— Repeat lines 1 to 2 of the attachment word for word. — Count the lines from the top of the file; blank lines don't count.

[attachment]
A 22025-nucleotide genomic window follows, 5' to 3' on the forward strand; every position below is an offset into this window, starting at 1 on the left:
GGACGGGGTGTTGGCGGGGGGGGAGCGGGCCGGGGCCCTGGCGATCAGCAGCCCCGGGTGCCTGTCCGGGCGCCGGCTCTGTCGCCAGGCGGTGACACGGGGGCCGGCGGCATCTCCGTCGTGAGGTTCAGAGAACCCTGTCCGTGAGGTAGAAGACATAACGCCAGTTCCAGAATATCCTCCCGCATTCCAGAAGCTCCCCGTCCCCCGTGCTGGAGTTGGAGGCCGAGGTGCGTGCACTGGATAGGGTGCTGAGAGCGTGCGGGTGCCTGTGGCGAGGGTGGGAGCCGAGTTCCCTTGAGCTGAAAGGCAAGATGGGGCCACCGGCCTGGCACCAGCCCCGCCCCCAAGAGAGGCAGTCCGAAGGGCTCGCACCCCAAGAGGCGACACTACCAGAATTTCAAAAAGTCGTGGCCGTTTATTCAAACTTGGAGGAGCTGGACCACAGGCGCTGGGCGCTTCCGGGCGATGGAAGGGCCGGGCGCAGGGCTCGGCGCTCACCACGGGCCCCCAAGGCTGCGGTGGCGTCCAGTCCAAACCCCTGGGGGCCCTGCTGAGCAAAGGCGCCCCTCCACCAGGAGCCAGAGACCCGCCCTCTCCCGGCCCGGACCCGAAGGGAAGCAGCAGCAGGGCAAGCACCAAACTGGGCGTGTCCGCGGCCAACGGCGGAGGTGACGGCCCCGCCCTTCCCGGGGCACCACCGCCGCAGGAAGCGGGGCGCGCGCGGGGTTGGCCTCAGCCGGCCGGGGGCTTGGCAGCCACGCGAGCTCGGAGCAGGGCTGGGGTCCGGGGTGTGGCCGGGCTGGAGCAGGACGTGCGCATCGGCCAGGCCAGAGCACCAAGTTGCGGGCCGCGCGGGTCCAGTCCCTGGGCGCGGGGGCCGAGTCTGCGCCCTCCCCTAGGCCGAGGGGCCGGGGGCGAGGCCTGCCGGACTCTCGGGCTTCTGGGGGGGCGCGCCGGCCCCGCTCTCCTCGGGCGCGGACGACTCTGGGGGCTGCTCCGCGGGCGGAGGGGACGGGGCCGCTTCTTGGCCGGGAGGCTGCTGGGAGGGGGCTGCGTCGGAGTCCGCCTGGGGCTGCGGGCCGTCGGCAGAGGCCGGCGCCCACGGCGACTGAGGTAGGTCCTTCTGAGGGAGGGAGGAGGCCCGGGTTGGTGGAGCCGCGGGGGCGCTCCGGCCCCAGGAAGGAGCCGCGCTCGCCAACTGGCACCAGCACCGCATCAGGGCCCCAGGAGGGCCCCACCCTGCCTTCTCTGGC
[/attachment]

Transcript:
A 22025-nucleotide genomic window follows, 5' to 3' on the forward strand; every position below is an offset into this window, starting at 1 on the left:
GGACGGGGTGTTGGCGGGGGGGGAGCGGGCCGGGGCCCTGGCGATCAGCAGCCCCGGGTGCCTGTCCGGGCGCCGGCTCTGTCGCCAGGCGGTGACACGGGGGCCGGCGGCATCTCCGTCGTGAGGTTCAGAGAACCCTGTCCGTGAGGTAGAAGACATAACGCCAGTTCCAGAATATCCTCCCGCATTCCAGAAGCTCCCCGTCCCCCGTGCTGGAGTTGGAGGCCGAGGTGCGTGCACTGGATAGGGTGCTGAGAGCGTGCGGGTGCCTGTGGCGAGGGTGGGAGCCGAGTTCCCTTGAGCTGAAAGGCAAGATGGGGCCACCGGCCTGGCACCAGCCCCGCCCCCAAGAGAGGCAGTCCGAAGGGCTCGCACCCCAAGAGGCGACACTACCAGAATTTCAAAAAGTCGTGGCCGTTTATTCAAACTTGGAGGAGCTGGACCACAGGCGCTGGGCGCTTCCGGGCGATGGAAGGGCCGGGCGCAGGGCTCGGCGCTCACCACGGGCCCCCAAGGCTGCGGTGGCGTCCAGTCCAAACCCCTGGGGGCCCTGCTGAGCAAAGGCGCCCCTCCACCAGGAGCCAGAGACCCGCCCTCTCCCGGCCCGGACCCGAAGGGAAGCAGCAGCAGGGCAAGCACCAAACTGGGCGTGTCCGCGGCCAACGGCGGAGGTGACGGCCCCGCCCTTCCCGGGGCACCACCGCCGCAGGAAGCGGGGCGCGCGCGGGGTTGGCCTCAGCCGGCCGGGGGCTTGGCAGCCACGCGAGCTCGGAGCAGGGCTGGGGTCCGGGGTGTGGCCGGGCTGGAGCAGGACGTGCGCATCGGCCAGGCCAGAGCACCAAGTTGCGGGCCGCGCGGGTCCAGTCCCTGGGCGCGGGGGCCGAGTCTGCGCCCTCCCCTAGGCCGAGGGGCCGGGGGCGAGGCCTGCCGGACTCTCGGGCTTCTGGGGGGGCGCGCCGGCCCCGCTCTCCTCGGGCGCGGACGACTCTGGGGGCTGCTCCGCGGGCGGAGGGGACGGGGCCGCTTCTTGGCCGGGAGGCTGCTGGGAGGGGGCTGCGTCGGAGTCCGCCTGGGGCTGCGGGCCGTCGGCAGAGGCCGGCGCCCACGGCGACTGAGGTAGGTCCTTCTGAGGGAGGGAGGAGGCCCGGGTTGGTGGAGCCGCGGGGGCGCTCCGGCCCCAGGAAGGAGCCGCGCTCGCCAACTGGCACCAGCACCGCATCAGGGCCCCAGGAGGGCCCCACCCTGCCTTCTCTGGC